Repairing a Broken Celestron C8 Tripod
                                   

Celestron C8 Tripod 

The 1970's to early 1980's Celestron C8 came with a very stabile, non-collapsible tripod (below photo). What makes these tripods so stabile is that the legs are composed of triangular spring steel elements. Each leg is a triangle that is assembled by bending the spring steel rods and inserting them into top and bottom brackets that hold the triangular shape. Because the spring steel must be bent to fit into the brackets, the legs are under stress and resist vibrations. This webpage documents repairing a broken Celestron C8 tripod (ca. 1979). All materials cost less than $10, and the project required a single afternoon.

 


Broken C8 Tripod

One of the aluminum brackets that couples the triangular tripod leg to the top section was broken (below photo). Because these older Celestron tripods are very stabile, I wanted to repair the tripod. I initially wanted to weld the bracket, but my local machinist didn't have the proper electrode to weld aluminum. The machinist suggested fabricating two steel brackets that wrap around the broken pieces and clamp everything together with large bolts.



Repair Brackets

I purchased a 14 cm x 6 cm x 1.5 mm galvanized steel plate for approx. $1.25 and cut it into two 7 cm x 6 cm x 1.5 mm plates. The resulting two plates were bent into the final "C" shaped brackets using a bench vice and a rubber hammer (below photos).


 

One of the final brackets and a first test fit around the broken tripod bracket is shown in the below left and right photos, respectively. The steel brackets fit tightly around the broken aluminum bracket and will be held together with large bolts.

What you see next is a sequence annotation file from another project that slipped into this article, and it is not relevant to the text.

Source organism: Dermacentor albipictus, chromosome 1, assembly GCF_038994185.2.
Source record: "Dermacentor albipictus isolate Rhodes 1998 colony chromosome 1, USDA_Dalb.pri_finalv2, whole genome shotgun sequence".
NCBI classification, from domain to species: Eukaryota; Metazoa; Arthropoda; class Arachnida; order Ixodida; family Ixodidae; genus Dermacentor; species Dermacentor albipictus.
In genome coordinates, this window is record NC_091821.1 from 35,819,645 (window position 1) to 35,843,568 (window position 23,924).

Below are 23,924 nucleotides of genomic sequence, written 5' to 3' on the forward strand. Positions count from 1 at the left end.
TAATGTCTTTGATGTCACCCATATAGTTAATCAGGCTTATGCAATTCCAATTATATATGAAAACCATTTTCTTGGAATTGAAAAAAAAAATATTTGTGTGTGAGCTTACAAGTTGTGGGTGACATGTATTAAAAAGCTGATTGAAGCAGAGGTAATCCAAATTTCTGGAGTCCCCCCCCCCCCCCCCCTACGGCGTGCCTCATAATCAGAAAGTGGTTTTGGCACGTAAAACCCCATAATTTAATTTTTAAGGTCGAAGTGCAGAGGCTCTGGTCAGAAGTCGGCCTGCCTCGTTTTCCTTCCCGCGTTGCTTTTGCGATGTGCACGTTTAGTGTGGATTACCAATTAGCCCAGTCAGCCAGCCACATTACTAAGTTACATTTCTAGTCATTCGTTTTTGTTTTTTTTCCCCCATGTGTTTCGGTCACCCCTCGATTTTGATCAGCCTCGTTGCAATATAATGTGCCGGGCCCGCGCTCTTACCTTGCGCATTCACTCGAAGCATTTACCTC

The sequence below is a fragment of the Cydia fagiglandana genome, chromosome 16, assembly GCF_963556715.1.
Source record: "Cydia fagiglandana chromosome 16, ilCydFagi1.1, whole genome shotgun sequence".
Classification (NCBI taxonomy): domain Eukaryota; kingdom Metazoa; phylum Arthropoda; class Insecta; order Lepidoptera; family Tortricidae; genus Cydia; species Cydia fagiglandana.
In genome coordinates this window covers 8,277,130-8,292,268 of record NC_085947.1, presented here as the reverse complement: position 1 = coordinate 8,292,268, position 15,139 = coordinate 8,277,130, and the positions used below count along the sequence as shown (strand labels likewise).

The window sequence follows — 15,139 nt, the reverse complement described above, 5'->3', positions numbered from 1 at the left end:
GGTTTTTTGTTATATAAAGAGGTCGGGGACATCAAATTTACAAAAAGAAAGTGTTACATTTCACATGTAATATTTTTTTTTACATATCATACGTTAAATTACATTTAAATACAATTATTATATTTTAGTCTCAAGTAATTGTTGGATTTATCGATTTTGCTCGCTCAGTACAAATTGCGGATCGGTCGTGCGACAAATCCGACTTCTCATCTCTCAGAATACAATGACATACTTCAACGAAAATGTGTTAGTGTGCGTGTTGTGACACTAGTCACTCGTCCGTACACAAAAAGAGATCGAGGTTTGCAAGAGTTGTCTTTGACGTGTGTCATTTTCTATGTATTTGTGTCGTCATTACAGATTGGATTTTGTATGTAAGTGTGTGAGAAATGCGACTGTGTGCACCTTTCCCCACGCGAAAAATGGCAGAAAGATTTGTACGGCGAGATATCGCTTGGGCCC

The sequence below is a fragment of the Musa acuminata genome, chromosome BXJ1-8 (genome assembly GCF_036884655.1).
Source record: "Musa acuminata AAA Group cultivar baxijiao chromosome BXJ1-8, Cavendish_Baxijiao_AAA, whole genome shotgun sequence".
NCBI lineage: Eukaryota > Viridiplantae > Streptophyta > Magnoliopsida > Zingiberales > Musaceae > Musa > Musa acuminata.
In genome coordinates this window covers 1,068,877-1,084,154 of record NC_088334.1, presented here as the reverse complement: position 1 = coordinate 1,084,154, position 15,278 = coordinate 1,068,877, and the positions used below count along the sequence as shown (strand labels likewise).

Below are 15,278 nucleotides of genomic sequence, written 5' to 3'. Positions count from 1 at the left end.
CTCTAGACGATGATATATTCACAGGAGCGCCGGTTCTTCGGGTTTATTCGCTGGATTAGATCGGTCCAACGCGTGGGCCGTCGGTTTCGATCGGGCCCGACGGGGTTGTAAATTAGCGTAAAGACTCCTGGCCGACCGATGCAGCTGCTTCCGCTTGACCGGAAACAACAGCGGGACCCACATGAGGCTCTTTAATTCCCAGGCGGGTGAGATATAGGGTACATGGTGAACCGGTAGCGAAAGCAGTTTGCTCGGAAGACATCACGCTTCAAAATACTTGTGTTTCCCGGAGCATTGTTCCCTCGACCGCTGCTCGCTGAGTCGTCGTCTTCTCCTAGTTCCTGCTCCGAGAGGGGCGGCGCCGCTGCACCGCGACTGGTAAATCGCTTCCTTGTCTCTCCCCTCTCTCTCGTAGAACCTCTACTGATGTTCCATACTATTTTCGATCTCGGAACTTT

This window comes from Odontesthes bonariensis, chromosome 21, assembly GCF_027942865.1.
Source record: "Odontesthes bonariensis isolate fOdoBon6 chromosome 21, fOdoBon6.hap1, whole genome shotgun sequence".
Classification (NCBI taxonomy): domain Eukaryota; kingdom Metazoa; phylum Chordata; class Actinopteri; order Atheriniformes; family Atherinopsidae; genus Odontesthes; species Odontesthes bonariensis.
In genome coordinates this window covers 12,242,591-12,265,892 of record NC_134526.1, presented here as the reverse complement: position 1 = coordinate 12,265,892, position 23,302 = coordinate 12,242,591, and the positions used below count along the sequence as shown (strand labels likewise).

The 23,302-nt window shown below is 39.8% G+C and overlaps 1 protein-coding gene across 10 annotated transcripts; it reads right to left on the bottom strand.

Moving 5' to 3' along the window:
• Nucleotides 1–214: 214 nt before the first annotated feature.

I drilled out the broken aluminum brackets and steel plates with an 8 mm metal bit and used galvanized M8 threaded rod to screw the brackets together (below photos).

 

The below left photo shows a first test fit of the repaired bracket without the spring steel legs. I inserted the two spring steel legs and used a rubber hammer to pound the bracket in place; this took considerable force because the spring steel presses outward with a lot of force. After the legs were installed, I retested the fit and there were some minor problems. The spring steel exerts so much force that the original C8 bracket separated by about 1 cm. Since the top bracket was now slightly wider, it didn't fit too well onto the original mounting hardware; I compensated for this by using a steel bolt with metal washer spacers to attach the bracket (below right photo).  I will probably make another set of brackets to reduce the top separation in the repaired tripod leg, but for now this fix is acceptable to get the orginal C8 tripod back into service.

 

The Repaired Tripod

Below are two photos of the repaired tripod. I originally planned to paint the repair bracket black, but since the plate and all hardware are galvanized, they can be left unpainted and resist rusting.

 

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